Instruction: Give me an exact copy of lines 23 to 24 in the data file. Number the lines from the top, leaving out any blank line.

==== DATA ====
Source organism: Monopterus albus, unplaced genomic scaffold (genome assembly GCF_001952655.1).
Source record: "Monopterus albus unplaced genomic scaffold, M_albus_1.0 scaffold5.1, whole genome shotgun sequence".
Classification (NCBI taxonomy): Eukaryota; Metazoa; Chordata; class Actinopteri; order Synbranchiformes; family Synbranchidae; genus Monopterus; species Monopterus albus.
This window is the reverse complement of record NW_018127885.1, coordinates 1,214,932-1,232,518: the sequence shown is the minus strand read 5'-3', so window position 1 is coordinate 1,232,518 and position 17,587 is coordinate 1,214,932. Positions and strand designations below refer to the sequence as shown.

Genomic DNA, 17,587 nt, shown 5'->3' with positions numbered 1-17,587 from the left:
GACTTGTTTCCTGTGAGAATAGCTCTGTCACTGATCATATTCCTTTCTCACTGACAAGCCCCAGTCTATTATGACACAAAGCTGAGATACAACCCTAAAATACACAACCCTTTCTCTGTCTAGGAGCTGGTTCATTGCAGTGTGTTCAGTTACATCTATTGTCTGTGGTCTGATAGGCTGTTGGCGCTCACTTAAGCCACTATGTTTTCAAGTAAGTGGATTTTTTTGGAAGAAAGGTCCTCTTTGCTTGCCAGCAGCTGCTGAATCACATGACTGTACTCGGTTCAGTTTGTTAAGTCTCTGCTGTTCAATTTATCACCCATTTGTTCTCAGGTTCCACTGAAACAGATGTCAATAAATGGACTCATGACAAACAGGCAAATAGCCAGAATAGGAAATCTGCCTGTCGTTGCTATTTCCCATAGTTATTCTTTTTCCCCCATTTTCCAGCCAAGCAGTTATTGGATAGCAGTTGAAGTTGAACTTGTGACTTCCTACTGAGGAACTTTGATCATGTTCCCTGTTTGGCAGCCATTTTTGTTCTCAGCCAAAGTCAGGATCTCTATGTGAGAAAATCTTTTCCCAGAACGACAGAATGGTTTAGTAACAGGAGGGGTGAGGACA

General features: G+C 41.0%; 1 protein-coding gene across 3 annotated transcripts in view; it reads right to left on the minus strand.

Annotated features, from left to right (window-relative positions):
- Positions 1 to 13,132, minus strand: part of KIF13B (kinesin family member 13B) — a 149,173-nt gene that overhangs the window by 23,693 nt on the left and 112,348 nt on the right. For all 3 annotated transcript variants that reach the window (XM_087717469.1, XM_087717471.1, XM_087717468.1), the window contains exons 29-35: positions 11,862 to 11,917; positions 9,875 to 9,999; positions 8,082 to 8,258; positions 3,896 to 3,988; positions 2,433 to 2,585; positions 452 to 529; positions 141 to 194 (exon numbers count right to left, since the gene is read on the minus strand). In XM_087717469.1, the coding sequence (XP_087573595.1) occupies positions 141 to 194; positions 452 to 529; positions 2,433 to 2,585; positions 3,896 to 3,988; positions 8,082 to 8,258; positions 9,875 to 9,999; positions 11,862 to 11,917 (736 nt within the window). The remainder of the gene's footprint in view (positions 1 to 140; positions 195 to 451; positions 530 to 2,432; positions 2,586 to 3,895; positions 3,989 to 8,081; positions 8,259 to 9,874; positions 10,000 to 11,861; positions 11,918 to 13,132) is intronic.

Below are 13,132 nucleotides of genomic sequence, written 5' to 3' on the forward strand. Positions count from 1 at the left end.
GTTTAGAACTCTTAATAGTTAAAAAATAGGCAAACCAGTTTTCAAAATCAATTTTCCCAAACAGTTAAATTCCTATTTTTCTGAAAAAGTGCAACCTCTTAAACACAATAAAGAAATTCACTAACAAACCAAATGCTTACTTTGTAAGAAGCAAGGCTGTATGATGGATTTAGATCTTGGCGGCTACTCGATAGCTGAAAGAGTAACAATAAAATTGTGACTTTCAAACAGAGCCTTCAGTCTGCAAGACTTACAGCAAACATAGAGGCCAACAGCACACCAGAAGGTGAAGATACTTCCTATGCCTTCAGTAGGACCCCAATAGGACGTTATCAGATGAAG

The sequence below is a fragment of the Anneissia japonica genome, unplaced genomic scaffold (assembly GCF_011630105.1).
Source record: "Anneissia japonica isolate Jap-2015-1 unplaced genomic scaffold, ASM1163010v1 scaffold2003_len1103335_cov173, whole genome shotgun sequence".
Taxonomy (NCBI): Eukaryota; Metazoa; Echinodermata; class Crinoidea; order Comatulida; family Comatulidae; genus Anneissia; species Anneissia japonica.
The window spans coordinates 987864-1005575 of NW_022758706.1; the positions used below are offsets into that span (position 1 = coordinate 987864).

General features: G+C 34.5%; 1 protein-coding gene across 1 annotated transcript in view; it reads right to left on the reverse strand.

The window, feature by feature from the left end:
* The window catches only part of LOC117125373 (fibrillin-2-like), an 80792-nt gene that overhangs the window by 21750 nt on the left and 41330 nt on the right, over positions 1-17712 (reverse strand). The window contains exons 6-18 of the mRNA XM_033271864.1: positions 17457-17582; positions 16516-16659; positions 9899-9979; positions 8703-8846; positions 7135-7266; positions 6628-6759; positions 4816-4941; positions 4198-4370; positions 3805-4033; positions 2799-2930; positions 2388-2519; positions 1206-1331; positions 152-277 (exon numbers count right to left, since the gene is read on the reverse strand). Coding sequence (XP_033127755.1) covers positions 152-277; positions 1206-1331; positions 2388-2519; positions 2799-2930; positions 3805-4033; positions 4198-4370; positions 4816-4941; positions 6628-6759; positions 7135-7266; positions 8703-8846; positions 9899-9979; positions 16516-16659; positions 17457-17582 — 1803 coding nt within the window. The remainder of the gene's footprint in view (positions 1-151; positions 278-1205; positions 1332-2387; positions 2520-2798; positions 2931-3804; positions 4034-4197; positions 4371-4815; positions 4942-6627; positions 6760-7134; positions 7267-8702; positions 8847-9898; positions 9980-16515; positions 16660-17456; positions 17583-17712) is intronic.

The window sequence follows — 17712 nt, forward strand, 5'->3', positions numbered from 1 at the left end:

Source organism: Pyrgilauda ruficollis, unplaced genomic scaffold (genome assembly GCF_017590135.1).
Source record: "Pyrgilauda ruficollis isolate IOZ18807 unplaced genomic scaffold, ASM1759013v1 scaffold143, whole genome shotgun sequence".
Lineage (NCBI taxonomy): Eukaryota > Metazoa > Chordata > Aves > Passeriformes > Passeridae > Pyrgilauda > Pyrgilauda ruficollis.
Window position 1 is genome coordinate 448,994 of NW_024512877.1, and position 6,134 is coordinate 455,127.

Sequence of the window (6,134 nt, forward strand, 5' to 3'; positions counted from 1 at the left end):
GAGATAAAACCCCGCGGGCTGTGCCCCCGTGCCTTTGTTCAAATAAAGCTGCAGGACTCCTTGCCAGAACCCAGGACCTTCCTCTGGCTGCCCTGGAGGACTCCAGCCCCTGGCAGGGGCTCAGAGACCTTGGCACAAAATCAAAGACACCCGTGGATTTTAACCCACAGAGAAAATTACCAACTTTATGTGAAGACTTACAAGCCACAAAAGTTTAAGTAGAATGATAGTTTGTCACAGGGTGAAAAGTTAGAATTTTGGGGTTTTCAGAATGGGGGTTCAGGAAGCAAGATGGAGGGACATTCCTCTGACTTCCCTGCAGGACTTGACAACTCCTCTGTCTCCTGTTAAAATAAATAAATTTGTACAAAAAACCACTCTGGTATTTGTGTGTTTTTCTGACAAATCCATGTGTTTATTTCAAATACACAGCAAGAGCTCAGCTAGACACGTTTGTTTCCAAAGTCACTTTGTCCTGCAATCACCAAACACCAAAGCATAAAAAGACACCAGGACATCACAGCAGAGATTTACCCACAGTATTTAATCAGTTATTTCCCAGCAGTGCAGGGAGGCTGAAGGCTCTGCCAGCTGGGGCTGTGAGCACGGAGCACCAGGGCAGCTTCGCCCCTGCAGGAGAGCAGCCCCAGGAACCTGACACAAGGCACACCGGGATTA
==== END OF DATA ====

Window position 1 is genome coordinate 448,994 of NW_024512877.1, and position 6,134 is coordinate 455,127.

Sequence of the window (6,134 nt, forward strand, 5' to 3'; positions counted from 1 at the left end):